Overview summary of basic assumptions in CSR as outlined in this chapter

1 Religion is cognitively natural

Cognitive biases that underpin religious ideas and actions emerge early among children with minimal instruction. Religious ideas are part and parcel of our normally developing cognition and rapidly spread when introduced in social environments.

2 Religion is not unique

Some religious systems are distinctive, but all contain fundamental psychological biases.

The cognitive biases that underpin religious ideas and actions readily appear in other domains.

3 Religion can be explained scientifically

Religion is not a singular, naturally occurring phenomenon. It can be fractionated into cross-culturally recurrent forms of ideas and practices to explain why certain forms of these ideas and behaviors emerge and persist. Theories about religion can be tested using scientific methods such as formulating falsifiable hypotheses and performing statistical analyses.

4 Religion can be explained through a better understanding of cognition and culture

To explain how and why specific ideas emerge and are recurrent within and across cultures entails taking account of cognitive biases and how they are manifested and shaped by different cultural contexts.


According to CSR, to successfully explain religion involves two things: the first draws on what is known in the cognitive and evolutionary sciences about panhuman cognition; that is, how humans attend to, process, and remember information, to explain why these patterns persist (content biases). The second draws on a specialist understanding of particular sociocultural environments in which these ideas and behaviors operate, to explain how these predisposed patterns of thinking and behaving manifest themselves in particular contexts (context biases and other sociocultural conditions48). This perspective demarks CSR from disciplines such as the sociology of religion, which tends to focus more on how social dynamics shape religious ideas and behaviors rather than specifying the interaction between the environment and cognitive mechanisms to account for such variation.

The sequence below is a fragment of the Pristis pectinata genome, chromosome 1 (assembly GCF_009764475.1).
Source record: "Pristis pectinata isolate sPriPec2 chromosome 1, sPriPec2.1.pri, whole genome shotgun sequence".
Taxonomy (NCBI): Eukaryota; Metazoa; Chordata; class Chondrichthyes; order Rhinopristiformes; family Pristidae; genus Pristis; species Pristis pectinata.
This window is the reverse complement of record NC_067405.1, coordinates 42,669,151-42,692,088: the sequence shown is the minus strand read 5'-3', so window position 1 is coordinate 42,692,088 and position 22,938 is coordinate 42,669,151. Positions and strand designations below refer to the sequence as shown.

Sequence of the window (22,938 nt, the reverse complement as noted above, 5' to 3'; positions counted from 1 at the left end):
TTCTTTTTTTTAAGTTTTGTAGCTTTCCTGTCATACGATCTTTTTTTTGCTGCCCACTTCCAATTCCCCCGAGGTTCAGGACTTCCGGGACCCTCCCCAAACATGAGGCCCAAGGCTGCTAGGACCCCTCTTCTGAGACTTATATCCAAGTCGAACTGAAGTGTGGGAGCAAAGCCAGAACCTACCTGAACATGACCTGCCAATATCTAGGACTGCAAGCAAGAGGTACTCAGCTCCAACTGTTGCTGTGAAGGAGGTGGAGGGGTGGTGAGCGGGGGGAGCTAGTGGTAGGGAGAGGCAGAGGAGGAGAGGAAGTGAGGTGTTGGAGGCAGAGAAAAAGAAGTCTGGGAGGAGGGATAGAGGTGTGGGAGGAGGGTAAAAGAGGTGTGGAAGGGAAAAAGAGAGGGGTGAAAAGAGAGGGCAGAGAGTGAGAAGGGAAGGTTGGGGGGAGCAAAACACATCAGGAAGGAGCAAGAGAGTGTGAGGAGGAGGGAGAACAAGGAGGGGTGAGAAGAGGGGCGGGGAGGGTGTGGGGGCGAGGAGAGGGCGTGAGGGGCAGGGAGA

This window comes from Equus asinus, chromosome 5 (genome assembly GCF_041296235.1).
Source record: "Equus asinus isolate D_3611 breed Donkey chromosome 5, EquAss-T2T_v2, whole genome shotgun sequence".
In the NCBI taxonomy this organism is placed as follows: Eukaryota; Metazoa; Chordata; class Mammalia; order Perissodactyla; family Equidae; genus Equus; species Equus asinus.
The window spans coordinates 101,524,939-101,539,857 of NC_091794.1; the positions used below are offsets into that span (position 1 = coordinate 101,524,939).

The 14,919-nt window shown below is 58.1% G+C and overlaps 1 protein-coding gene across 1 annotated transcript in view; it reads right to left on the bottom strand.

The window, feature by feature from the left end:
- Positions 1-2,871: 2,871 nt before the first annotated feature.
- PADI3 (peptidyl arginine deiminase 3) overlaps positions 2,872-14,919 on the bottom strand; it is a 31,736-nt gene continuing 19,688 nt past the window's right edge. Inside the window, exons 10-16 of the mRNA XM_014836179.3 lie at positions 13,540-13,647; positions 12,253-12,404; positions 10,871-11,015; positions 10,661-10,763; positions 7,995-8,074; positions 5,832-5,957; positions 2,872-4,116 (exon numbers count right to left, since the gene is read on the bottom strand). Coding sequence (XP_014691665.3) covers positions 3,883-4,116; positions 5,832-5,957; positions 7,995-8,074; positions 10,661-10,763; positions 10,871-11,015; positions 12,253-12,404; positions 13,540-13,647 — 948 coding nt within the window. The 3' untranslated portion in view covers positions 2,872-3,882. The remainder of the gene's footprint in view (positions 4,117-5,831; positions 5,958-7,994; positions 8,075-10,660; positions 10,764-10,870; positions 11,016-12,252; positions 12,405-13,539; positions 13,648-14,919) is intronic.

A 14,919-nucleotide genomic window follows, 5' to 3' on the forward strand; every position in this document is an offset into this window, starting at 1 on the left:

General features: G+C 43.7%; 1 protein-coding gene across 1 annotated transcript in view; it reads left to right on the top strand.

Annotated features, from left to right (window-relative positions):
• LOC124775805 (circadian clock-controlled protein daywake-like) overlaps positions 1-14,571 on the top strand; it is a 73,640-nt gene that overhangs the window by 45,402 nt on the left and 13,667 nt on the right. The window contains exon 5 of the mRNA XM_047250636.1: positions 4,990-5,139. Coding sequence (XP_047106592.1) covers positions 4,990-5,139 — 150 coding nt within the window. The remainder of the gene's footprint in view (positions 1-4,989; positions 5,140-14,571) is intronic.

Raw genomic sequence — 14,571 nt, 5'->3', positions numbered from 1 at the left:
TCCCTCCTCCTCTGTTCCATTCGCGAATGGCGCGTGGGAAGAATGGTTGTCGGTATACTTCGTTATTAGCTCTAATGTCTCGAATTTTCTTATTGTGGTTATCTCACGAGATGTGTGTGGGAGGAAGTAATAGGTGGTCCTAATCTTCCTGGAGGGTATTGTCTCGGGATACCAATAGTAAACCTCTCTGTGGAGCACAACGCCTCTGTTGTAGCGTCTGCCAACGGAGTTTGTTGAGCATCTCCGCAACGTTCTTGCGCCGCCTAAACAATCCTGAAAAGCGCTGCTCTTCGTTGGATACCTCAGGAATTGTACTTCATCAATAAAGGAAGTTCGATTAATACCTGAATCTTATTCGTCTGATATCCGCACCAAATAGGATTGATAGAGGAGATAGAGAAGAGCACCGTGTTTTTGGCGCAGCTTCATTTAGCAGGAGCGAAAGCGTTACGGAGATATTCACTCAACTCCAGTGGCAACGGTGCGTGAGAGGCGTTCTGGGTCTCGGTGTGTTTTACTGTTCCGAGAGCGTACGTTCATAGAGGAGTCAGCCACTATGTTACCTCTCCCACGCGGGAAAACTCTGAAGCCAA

Discussion questions

  • 1 What is CSR? Draft a response using your own words and compare it to your answer from Chapter 1.
  • 2 Based on Chapters 1-3, outline the distinguishing features of CSR.
  • 3 Based on Chapters 1-3, what do you think are the strengths and weaknesses of CSR?

Selected further reading


  • 1 Barrett, J. L. “Cognitive science of religion: What is it, and why is it?” Religion Compass 1, No. 6 (2007): 768-786.
  • 2 Boyer, Pascal. “Religious thought and behaviour as by-products of brain function.” Trends in Cognitive Sciences 7, no. 3 (2003): 119—124.


  • 1 Evans, Dylan, and Oscar Zarate. Introducing evolutionary psychology: A graphic guide. Icon Books Ltd, 2015.
  • 2 McCauley, Robert N. Philosophical foundations of the cognitive science of religion: A head start. Bloomsbury Publishing, 2017.
  • 3 Whitehouse, Harvey, and James Laidlaw, eds. Religion, anthropology, and cognitive science. Durham, NC: Carolina Academic Press, 2007.
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